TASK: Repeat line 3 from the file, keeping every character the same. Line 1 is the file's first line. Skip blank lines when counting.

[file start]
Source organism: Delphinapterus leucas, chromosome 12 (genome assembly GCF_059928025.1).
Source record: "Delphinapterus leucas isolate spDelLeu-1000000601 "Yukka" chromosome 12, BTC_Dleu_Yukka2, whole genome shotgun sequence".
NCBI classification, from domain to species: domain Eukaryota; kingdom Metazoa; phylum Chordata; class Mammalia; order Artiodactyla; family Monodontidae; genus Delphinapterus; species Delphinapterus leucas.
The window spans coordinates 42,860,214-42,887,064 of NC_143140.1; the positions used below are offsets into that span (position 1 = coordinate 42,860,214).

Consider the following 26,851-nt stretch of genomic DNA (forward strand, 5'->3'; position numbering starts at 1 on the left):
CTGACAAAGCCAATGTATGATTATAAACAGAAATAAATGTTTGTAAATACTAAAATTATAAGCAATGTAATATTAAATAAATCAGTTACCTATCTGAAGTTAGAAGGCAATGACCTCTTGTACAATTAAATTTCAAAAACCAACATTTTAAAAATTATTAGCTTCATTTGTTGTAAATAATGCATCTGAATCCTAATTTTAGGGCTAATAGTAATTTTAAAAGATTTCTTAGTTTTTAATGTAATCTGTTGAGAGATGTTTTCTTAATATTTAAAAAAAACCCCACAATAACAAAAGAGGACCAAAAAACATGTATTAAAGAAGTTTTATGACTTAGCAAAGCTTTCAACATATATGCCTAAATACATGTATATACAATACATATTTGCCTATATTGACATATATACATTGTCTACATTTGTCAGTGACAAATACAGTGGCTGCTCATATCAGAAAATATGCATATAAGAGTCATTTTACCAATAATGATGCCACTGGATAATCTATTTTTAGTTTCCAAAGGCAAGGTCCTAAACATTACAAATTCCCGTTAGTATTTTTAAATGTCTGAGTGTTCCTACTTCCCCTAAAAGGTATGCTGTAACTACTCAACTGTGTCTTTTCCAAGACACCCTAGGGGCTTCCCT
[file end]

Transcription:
NCBI classification, from domain to species: domain Eukaryota; kingdom Metazoa; phylum Chordata; class Mammalia; order Artiodactyla; family Monodontidae; genus Delphinapterus; species Delphinapterus leucas.